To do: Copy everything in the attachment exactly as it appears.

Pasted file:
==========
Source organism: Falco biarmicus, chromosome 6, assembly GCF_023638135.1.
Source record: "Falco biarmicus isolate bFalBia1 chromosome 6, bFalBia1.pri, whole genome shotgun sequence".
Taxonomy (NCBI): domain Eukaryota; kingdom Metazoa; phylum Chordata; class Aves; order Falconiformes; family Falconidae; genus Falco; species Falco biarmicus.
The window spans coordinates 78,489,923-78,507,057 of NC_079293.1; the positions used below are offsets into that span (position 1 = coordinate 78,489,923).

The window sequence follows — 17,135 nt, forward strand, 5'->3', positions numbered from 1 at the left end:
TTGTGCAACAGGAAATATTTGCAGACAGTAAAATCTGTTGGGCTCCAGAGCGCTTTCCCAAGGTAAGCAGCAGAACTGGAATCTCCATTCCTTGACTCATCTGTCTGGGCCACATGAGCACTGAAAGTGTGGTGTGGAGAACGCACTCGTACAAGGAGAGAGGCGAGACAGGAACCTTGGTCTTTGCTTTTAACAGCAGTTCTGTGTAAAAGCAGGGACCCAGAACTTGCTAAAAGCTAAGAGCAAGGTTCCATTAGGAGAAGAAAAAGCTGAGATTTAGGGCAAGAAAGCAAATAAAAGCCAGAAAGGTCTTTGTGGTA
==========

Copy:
Source organism: Falco biarmicus, chromosome 6, assembly GCF_023638135.1.
Source record: "Falco biarmicus isolate bFalBia1 chromosome 6, bFalBia1.pri, whole genome shotgun sequence".
Taxonomy (NCBI): domain Eukaryota; kingdom Metazoa; phylum Chordata; class Aves; order Falconiformes; family Falconidae; genus Falco; species Falco biarmicus.
The window spans coordinates 78,489,923-78,507,057 of NC_079293.1; the positions used below are offsets into that span (position 1 = coordinate 78,489,923).

The window sequence follows — 17,135 nt, forward strand, 5'->3', positions numbered from 1 at the left end:
TTGTGCAACAGGAAATATTTGCAGACAGTAAAATCTGTTGGGCTCCAGAGCGCTTTCCCAAGGTAAGCAGCAGAACTGGAATCTCCATTCCTTGACTCATCTGTCTGGGCCACATGAGCACTGAAAGTGTGGTGTGGAGAACGCACTCGTACAAGGAGAGAGGCGAGACAGGAACCTTGGTCTTTGCTTTTAACAGCAGTTCTGTGTAAAAGCAGGGACCCAGAACTTGCTAAAAGCTAAGAGCAAGGTTCCATTAGGAGAAGAAAAAGCTGAGATTTAGGGCAAGAAAGCAAATAAAAGCCAGAAAGGTCTTTGTGGTA